• Navigating the Internet.

Intermediate Elementary Technology

In this phase, the focus moves to technological control.  Outcomes are:

  • Functional Design: The ability to articulate functional requirements as a rudimentary specification.
  • Design Implementation: Moving from design specification to a working instance or prototype.
  • Programming Language: Understanding the concepts of algorithms and rule-based behavior.
  • Technical Self Study: Independent discovery of technical information.

Sample activities:

  • Learning programming language structures with Scala.
  • Programming and assembling a robot.

Elementary School Engineering

In STEM engineering, children learn about the built environment, develop an appreciation for its design as being complementary to the natural environment, and shift into the role of builders.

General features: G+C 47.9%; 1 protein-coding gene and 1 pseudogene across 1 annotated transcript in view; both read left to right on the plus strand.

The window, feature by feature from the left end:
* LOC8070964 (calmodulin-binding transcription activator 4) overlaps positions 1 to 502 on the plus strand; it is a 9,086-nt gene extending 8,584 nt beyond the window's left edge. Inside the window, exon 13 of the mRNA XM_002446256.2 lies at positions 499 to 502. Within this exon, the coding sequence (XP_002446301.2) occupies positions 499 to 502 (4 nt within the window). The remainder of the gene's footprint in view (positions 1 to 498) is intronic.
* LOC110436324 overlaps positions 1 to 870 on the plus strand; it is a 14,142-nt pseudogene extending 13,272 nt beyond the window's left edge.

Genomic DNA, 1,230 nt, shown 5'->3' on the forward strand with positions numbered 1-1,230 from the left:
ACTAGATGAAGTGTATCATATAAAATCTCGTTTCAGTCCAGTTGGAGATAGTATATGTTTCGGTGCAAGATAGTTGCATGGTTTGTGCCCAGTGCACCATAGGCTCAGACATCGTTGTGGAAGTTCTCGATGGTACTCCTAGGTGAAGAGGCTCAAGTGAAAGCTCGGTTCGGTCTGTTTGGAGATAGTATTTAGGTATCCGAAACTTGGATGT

Primary Elementary Engineering

The focus is on beginning to actively question the environment. Children’s natural curiosity is nurtured as they are developed from passive acceptors to critics of their given environment.

  • Observation: Explicitly noticing and naming details in the environment.
  • Questioning: Looking for reasons that explain environmental features.
  • Data Gathering: Desiring and seeking missing information.
  • Posing Problems: Not simply accepting given arrangements.

Sample Activities:

  • Design and construction: Lighting Systems
  • Design and construction: Hand Pollinators.

Intermediate Elementary Engineering

The focus is on beginning to actively question the environment. Children’s natural curiosity is nurtured as they are developed from passive acceptors to critics of their given environment.

  • Literacy: The ability to read and express design and engineering ideas and problems.
  • Reformulation: Looking for multiple solutions to single problems.